There are only 215 ventilators for a population of approximately 13 million people and doctors say there have long been supply-chain problems. One senior doctor in Srinagar told The Telegraph it was only a matter of time before his public hospital could not cope. “Our intensive care units are abysmally inadequate if we require ventilation of large numbers of people,” he said, “We can’t handle a flurry of cases of Covid-19.”
Medicines used by Kashmiris to keep respiratory problems in check – like levosalbutamol and ipratropium bromide – are in short supply, as stocks could not be maintained during the seven-month lockdown. Nine out of ten deaths from coronavirus happen in patients with underlying medical conditions, such as respiratory problems, according to an Office for National Statistics study.
“There is a lot of anxiety among the people, we can’t buy medicines here,” said Rukhsar Reyez, a student from Baramulla. During the seven-month lockdown, the internet was also curtailed and only restored in 2G format on January 25. Doctors say the speed of the internet restricts them from keeping up-to-date with the spread of the virus or important medical advice.
“The whole world is battling with an unseen enemy. Unfortunately, we are being undermined by denied access to high-speed internet,” said Dr Iqbal Saleem, a professor of surgery at the Government Medical College in the state capital of Srinagar.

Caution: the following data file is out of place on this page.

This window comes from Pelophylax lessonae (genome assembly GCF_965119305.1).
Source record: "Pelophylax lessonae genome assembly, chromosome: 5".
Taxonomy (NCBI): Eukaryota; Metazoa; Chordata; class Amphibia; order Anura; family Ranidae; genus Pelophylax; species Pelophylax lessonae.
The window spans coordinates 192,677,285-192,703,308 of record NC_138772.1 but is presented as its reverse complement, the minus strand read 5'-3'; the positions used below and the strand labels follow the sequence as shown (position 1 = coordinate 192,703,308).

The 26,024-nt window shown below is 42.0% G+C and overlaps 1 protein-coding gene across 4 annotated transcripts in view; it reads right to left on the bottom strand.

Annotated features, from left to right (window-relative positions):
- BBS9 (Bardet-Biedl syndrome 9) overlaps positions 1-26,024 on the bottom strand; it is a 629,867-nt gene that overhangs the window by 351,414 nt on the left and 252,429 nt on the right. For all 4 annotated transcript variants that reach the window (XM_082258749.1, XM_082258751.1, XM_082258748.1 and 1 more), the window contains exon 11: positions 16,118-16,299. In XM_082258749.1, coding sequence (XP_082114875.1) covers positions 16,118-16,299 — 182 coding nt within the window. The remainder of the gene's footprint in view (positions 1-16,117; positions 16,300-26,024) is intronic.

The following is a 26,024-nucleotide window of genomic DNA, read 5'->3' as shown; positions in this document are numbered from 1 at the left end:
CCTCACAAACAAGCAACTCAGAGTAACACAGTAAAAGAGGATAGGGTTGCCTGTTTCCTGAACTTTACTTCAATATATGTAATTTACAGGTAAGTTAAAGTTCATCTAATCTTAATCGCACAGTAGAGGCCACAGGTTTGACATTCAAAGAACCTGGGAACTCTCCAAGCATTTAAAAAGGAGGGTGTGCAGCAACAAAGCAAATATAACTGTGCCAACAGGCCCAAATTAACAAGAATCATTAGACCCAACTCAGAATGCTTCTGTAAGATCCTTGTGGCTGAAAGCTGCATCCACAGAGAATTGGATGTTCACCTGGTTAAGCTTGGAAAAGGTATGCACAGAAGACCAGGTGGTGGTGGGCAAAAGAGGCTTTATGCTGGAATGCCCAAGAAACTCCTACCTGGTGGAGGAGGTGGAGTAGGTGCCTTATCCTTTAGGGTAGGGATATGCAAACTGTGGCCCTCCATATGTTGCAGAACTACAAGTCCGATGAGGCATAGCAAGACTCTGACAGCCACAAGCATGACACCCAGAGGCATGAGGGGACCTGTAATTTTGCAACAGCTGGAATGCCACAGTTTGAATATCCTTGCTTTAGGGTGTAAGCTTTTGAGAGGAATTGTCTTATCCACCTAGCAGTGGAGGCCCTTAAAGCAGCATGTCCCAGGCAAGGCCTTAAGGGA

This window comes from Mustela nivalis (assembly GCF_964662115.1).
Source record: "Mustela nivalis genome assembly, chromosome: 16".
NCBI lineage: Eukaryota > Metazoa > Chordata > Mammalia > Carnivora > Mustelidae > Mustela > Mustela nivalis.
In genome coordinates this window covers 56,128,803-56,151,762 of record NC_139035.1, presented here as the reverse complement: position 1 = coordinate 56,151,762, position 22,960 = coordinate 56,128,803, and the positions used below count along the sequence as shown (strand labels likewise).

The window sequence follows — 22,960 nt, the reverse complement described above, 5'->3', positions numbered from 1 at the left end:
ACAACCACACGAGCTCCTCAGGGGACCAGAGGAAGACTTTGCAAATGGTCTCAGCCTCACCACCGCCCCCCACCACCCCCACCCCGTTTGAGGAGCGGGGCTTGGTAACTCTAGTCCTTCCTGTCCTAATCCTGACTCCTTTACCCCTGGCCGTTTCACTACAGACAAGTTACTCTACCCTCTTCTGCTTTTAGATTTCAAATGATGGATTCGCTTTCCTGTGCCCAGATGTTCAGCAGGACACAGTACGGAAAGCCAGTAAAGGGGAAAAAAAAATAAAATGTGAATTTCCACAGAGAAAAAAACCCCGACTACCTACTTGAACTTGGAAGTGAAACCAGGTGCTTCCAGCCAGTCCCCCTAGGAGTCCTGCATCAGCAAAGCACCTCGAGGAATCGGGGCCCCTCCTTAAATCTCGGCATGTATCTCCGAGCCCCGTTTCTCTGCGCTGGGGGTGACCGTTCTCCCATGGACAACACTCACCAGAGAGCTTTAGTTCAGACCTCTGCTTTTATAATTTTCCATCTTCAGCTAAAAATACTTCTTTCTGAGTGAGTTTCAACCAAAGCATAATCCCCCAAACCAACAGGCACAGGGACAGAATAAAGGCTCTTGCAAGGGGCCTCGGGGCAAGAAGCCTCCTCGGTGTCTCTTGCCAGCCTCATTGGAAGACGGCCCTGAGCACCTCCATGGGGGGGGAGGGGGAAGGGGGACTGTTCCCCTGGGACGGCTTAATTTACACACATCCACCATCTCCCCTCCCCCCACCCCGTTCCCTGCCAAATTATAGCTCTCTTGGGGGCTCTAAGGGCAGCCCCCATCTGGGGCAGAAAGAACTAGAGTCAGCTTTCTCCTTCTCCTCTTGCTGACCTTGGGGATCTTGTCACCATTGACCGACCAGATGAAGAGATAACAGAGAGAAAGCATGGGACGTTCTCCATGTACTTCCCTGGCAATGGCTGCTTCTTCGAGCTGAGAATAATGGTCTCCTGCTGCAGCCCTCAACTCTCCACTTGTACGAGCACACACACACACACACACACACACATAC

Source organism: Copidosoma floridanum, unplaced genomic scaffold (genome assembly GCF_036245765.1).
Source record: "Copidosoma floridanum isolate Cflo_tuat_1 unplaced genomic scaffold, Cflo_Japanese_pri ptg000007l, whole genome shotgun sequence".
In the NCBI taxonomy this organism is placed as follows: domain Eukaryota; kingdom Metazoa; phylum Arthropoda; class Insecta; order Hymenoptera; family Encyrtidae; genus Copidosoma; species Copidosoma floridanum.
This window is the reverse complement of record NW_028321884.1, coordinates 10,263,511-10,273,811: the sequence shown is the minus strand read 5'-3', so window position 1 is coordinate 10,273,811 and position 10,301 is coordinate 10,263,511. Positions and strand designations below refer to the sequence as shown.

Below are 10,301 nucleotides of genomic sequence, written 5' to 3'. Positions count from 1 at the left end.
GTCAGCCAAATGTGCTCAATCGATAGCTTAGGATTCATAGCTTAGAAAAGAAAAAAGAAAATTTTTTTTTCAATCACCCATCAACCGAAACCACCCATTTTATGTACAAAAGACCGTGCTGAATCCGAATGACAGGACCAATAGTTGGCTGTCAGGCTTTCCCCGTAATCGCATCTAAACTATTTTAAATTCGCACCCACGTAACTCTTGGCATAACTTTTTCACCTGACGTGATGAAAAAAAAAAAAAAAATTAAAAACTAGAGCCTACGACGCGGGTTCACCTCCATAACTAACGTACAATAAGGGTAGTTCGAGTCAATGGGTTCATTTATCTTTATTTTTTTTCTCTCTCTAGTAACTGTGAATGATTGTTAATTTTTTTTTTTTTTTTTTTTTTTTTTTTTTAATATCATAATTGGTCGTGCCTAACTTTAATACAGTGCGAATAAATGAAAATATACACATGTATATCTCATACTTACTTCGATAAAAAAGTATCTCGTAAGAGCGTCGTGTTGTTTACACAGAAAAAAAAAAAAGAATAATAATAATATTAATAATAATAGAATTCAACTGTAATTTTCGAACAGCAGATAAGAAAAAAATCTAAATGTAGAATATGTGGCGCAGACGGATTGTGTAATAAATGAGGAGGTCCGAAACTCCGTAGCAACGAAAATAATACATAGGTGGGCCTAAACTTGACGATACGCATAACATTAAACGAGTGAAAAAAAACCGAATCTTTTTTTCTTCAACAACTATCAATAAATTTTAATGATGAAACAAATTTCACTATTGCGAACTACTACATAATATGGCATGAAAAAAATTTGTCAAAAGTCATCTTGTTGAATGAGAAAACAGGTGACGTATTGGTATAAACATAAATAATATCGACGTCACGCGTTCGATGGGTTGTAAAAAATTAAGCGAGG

“We have been facing immense difficulty in accessing medical literature and we can’t even do video conferencing with patients to treat them at home in the wake of coronavirus.”
Amnesty International has directed the Indian Government to ‘urgently’ restore full internet access in Jammu and Kashmir. Those who speak out about their concerns risk losing their jobs. Dr Asif Ali Bhat from the SKIMS Medical College had his contract terminated after he spoke publicly about the shortage of masks.
Amnesty International has also reported a surge in intimidation against journalists working in Jammu and Kashmir. The prime minister of Pakistan-administered Kashmir, Raja Farooq Haider Khan, said he was “very much alarmed over how residents on the Indian side would cope”.
“It has been cut off from the outside world, no one can go there, no one can see their plight,” he told the Daily Telegraph. “We are very alarmed. They have been complaining about these medical facilities under the lockdown by the so-called occupying forces. We don’t know the situation.”
In addition, cross-border shelling has recommenced this month and residents say this would deter them from seeking medical help if they suspected they had the disease.
“People in my neighborhood prefer home remedies instead of going out to see a doctor. Shells come to kill people without name and address. They kill indiscriminately,” said Ghulam Muhammad Khan, a resident of Reddi village in Kupwara.
Naziya Bashir’s six-year-old son was killed when the Pakistani military shelled her frontier village of Tumna. Unable to flee the hostile fire, because of the coronavirus lockdown, her home was hit directly. “For two hours no-one came to help me and Ziyan died in my arms,” she said. Heartbroken at her loss, Mrs. Bashir concedes living in Jammu and Kashmir during the pandemic resulted in the death of her son.
“Doctors arrived much later than the police and the army soldiers. Until that time my son had silently died in my arms while I was crying for help,” she said.
- A local journalist in Kashmir provided additional reporting for this story but does not want to be named for security reasons.
This story first appeared in https://www.telegraph.co.uk on April 22, 2020… more…